's species-essence is quite literally, Man - the-productive-being. However, fettered to the division of labour, the majority of individuals do not work for the mere sake of working, or for pleasure, self-development, or even to carry out self-fulfilling tasks, but are alienated from their labour by being forced to work if only to survive.

Secondly, to say that individuals are alienated from their labour is equal to saying, individuals are alienated from themselves. To this extent, the authentic individual no longer exists in the capitalist society, is no longer some autonomous being, master and sovereign of the object, but is, instead,
'the most wretched commodity of all (Marx), and like all commodities, subjugated to the whims of alien market forces.

In a society where workers lose control over their lives by losing control over their work and product, where identity is established by one's commodity role, where everything becomes a commodity, alienation is total and becomes the very structure of society itself.

Indeed, etymologically speaking, the term alienation originally signified the sale or transference of ownership, and in a totally commodified society, alienation is ubiquitous (Baudrillard). Under such circumstances, Marx argues, the worker bears no relation to the product she/he is producing, becoming a mere appendage to the machine or office and unable to enjoy productive labour as an end in itself.

Thirdly, the commodities which workers produce begin to permeate all social life, dominating status, thought and behaviour. With the advent of the capitalist mode of production, whereby competition is universalized, and the alienated workers are further separated into countless branches through the division of labour, and must
'strain their energy to the utmost' (Marx) in order to remain competitive commodities themselves, relations between individuals are reduced to mere 'money relationships' (Ibid), or the meeting between things, between commodities.

Yet, as Marx argues, whatever the individual does, it will be essentially a social act which presupposes the existence of other people who indirectly or directly maintain certain relations with the individual. But instead of recognizing this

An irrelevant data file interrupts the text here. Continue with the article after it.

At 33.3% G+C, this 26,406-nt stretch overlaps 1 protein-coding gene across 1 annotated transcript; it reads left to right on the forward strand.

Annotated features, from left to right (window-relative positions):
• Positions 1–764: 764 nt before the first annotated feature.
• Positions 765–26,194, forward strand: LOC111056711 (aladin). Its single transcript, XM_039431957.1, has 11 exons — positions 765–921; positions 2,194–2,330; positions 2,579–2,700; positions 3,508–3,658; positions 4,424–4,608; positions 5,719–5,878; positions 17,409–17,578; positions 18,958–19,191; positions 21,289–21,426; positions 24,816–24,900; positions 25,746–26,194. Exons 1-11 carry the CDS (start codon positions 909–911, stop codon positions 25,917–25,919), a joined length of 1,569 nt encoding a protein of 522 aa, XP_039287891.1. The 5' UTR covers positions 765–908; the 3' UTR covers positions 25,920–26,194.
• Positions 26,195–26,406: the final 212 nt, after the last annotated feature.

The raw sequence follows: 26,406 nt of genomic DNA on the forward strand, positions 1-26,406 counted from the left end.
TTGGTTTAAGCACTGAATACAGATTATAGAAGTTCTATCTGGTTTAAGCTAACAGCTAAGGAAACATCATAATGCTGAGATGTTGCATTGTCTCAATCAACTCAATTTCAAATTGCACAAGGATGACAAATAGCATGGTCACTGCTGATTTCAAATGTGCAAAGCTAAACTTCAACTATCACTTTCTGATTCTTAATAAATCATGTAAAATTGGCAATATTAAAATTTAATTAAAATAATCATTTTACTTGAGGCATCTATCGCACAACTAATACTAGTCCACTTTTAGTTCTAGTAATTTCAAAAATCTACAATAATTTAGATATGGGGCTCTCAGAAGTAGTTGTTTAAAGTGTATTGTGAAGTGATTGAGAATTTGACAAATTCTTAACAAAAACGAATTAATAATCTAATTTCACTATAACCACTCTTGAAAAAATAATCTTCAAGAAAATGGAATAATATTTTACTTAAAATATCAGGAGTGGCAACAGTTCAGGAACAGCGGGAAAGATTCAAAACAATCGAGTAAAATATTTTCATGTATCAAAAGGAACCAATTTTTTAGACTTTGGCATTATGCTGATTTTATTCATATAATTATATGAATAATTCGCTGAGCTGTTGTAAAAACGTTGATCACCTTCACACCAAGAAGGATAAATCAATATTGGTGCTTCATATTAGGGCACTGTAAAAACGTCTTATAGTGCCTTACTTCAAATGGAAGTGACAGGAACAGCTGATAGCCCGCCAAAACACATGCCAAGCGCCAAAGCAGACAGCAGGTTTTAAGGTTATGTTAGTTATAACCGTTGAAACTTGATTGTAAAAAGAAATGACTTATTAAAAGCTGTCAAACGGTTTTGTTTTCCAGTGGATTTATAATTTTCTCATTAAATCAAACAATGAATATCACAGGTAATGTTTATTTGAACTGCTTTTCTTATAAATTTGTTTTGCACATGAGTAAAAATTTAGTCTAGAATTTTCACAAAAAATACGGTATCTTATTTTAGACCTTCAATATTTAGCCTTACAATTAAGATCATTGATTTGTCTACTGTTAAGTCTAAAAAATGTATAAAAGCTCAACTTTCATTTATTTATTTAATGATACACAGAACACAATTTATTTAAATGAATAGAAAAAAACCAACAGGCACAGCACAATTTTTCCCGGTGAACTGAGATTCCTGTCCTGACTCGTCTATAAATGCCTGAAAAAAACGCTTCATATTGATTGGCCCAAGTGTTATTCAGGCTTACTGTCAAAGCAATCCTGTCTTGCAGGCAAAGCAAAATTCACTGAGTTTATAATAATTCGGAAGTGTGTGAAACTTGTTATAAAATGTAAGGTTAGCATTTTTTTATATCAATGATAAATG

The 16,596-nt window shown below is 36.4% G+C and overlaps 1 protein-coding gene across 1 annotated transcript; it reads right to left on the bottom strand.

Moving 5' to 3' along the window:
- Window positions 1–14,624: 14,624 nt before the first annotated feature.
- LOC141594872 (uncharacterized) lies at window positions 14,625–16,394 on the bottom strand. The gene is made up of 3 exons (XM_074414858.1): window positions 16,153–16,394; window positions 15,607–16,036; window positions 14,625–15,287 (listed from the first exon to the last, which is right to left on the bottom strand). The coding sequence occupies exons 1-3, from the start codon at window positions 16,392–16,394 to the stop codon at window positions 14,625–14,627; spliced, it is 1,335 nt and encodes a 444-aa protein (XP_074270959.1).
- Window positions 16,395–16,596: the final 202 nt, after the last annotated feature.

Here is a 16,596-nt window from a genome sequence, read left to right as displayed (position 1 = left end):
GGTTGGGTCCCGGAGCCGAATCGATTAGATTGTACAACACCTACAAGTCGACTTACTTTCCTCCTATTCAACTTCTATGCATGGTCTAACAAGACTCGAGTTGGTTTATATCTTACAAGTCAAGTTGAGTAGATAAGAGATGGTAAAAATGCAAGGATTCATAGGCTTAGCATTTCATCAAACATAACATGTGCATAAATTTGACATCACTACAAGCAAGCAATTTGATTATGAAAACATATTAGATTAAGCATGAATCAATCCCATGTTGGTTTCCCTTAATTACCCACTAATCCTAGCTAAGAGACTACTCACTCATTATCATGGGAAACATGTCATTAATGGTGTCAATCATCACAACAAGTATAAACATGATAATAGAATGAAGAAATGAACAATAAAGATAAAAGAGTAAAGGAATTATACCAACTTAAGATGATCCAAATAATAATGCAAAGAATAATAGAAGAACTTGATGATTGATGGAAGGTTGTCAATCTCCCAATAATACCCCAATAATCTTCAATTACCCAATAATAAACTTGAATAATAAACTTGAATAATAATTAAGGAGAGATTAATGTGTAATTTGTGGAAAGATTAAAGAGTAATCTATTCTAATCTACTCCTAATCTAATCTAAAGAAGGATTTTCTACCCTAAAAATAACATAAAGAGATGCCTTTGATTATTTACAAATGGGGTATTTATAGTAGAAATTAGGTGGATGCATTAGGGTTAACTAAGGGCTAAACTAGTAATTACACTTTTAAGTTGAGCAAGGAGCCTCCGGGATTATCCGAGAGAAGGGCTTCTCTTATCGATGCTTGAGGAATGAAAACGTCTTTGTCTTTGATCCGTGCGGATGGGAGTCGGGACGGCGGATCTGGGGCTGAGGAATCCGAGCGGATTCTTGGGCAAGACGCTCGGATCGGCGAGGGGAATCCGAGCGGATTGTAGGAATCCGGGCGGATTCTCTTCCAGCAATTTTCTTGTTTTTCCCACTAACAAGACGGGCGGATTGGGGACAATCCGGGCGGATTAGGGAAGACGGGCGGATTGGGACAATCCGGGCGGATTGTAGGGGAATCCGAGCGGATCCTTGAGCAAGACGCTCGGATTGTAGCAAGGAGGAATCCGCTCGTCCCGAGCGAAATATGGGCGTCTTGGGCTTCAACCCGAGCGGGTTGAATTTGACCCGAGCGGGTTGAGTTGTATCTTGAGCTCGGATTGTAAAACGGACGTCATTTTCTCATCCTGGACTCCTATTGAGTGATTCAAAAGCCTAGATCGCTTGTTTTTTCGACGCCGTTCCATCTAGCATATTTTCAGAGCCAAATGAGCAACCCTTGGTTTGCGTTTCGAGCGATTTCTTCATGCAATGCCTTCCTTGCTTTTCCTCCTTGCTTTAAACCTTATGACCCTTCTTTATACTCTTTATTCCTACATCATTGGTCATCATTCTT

'communal essence' (Ibid) in which people are mutually dependent on others for their own spiritual, intellectual and physical well-being, fulfillment and survival, under capitalism humans are alienated from their common humanity, and rather than relate to others as fellow human beings, come to understand their fellows as competitors or the promise to exploit for profit and personal gain.

Finally
, within the process of ever increasing alienation and capital growth, big business begins to expand and monopolize on all aspects of life: on religion, morality, aesthetics, science, education, and the arts, where even human individuality is standardized upon (Marx). Everything beautiful humans once produced is 'destroyed as far as possible' (Ibid) by virtue of now having a price tag, or because there is simply no longer the time, energy, market or space for it, or because it simply becomes 'subservient to capital' (Ibid).

A Triangular Metaphor of Alienation
Marxian alienation, as arising from the division of labour, can now be understood has having three-sides to it: a psychological and sociological aspect, but also as having at bottom some moral bearing. That reflected sociologically, regardless of what is believed, one is dominated by alien market forces, such as the division of labour, which one cannot control, and, yet, by participating in market relations and transactions, these forces are perpetuated and partially of one's own making.

In the psychological sense, how the individual comes to experience life fettered to such a system; and in the case of the normative value, we encounter Kant
's own concern with exploitation which itself could develop into an existential claim: that it is morally wrong to treat other people merely as the means to an end, rather than as ends in themselves, and in doing so, one makes the lives of others miserable and alienated.


A Critique in Three Parts

Part I